Omaha school district to split along racial lines
LINCOLN, Neb. (AP) -- In a move decried by some as state-sponsored segregation, the Legislature voted Thursday to divide the Omaha school system into three districts -- one mostly black, one predominantly white and one largely Hispanic.
Supporters said the plan would give minorities control over their own school board and ensure that their children are not shortchanged in favor of white youngsters.
Republican Gov. Dave Heineman signed the measure into law.
Omaha Sen. Pat Bourne decried the bill, saying, "We will go down in history as one of the first states in 20 years to set race relations back."
"History will not, and should not, judge us kindly," said Sen. Gwen Howard of Omaha.
Attorney General Jon Bruning sent a letter to one of the measure's opponents saying that the bill could be in violation of the Constitution's equal-protection clause and that lawsuits almost certainly will be filed.
But its backers said that at the very least, its passage will force policymakers to negotiate seriously about the future of schools in the Omaha area.
The breakup would not occur until July 2008, leaving time for lawmakers to come up with another idea.
"There is no intent to create segregation," said Omaha Sen. Ernie Chambers, the Legislature's only black senator and a longtime critic of the school system.
He argued that the district is already segregated, because it no longer buses students for integration and instead requires them to attend their neighborhood school.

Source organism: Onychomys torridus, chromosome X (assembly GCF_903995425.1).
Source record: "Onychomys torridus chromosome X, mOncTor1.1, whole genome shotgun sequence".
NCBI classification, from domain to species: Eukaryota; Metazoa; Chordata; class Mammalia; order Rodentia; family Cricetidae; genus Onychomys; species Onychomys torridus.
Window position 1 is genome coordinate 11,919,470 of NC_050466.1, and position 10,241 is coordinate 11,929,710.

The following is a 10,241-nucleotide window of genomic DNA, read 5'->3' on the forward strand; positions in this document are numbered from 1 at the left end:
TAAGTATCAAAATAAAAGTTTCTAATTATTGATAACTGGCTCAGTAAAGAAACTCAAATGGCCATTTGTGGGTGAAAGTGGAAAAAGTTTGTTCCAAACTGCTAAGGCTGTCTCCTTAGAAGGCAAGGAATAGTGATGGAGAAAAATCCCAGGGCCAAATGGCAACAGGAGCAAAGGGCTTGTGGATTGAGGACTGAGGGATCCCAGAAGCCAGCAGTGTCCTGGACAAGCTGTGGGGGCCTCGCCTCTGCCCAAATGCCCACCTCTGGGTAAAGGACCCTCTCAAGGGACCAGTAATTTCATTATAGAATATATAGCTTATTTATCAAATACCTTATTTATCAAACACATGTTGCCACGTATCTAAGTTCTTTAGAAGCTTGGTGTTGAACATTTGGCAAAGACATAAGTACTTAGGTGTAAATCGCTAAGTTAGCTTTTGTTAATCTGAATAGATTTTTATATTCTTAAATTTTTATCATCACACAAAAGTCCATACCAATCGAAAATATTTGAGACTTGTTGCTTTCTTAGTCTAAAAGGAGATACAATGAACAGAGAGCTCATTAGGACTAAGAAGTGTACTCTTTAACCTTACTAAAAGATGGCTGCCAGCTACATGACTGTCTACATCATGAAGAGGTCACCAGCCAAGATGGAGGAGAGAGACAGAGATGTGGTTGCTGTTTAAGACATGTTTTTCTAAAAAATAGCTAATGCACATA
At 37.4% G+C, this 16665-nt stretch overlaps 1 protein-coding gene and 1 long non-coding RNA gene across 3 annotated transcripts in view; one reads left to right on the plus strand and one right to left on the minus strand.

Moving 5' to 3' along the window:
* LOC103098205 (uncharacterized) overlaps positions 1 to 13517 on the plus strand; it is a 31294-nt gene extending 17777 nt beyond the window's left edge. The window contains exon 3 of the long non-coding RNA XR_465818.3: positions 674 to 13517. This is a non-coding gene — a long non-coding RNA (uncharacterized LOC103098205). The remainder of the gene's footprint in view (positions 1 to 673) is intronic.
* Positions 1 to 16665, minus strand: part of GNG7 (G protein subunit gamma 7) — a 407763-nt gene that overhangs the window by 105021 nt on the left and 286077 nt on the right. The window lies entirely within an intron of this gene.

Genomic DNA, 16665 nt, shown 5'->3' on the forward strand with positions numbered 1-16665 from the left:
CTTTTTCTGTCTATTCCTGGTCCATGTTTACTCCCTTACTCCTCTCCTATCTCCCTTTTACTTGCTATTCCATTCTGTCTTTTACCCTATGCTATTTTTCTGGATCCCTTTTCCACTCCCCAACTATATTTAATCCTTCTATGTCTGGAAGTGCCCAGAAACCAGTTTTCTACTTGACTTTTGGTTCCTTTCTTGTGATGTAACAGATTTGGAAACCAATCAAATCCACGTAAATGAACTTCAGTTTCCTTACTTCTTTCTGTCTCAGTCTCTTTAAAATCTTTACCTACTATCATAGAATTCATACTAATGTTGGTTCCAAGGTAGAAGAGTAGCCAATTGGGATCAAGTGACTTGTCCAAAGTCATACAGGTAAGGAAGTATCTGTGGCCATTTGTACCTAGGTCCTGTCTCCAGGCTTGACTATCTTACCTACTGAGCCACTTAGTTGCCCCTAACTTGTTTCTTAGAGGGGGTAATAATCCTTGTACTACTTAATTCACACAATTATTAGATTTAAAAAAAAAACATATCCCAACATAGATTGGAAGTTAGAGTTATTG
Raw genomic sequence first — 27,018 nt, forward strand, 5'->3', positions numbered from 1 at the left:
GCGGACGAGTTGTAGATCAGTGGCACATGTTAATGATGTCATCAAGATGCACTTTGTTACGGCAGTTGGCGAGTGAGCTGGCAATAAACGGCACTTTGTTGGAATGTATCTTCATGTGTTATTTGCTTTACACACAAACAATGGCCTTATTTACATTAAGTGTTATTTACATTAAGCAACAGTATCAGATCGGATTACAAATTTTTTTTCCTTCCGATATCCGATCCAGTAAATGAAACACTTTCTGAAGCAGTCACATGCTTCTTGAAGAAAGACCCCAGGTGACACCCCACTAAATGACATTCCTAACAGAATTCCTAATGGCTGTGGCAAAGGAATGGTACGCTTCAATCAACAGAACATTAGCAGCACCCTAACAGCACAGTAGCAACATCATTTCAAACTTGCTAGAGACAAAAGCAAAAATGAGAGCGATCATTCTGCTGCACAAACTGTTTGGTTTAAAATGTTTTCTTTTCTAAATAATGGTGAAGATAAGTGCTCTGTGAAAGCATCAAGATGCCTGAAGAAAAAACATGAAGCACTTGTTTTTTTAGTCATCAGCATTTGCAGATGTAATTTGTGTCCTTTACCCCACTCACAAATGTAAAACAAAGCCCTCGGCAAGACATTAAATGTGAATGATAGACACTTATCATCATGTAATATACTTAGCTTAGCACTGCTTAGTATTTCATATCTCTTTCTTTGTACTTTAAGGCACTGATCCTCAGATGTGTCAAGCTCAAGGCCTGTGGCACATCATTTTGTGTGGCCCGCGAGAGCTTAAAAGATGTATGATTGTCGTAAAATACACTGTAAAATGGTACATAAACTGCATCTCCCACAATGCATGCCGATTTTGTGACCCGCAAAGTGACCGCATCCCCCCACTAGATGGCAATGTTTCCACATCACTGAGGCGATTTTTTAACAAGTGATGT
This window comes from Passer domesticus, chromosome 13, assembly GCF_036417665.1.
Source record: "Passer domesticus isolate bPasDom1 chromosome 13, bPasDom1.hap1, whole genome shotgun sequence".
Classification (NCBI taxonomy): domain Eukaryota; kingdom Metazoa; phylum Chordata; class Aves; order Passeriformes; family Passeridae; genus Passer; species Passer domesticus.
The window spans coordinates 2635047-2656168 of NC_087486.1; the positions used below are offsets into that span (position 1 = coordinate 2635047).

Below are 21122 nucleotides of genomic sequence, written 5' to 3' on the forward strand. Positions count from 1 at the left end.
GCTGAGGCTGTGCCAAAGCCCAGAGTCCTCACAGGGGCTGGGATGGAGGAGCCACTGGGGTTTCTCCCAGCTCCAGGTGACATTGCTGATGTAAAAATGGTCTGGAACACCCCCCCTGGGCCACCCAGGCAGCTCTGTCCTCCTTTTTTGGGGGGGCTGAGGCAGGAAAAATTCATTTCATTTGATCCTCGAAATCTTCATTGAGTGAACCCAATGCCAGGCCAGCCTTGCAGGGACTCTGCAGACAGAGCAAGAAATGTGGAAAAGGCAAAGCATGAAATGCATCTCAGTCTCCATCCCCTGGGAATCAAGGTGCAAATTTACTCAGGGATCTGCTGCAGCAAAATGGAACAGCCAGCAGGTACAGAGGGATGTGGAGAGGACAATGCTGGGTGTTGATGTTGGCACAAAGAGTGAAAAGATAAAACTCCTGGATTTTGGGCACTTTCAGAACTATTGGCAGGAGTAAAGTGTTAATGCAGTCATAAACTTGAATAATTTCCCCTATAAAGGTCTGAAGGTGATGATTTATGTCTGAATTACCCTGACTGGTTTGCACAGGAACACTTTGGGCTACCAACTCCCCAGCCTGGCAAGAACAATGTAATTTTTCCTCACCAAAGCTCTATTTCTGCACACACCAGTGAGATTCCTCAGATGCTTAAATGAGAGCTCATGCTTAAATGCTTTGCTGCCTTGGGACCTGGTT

Chambers said the schools attended largely by minorities lack the resources and quality teachers provided others in the district. He said the black students he represents in north Omaha would receive a better education if they had more control over their district.
Coming from Chambers, the argument was especially persuasive to the rest of the Legislature, which voted three times this week in favor of the bill before it won final passage on the last day of the session.
Omaha Public Schools Superintendent John Mackiel said the law is unconstitutional and will not stand.
"There simply has never been an anti-city school victory anywhere in this nation," Mackiel said. "This law will be no exception."
The 45,000-student Omaha school system is 46 percent white, 31 percent black, 20 percent Hispanic, and 3 percent Asian or American Indian.
Boundaries for the newly created districts would be drawn using current high school attendance areas. That would result in four possible scenarios; in every scenario, two districts would end up with a majority of students who are racial minorities.
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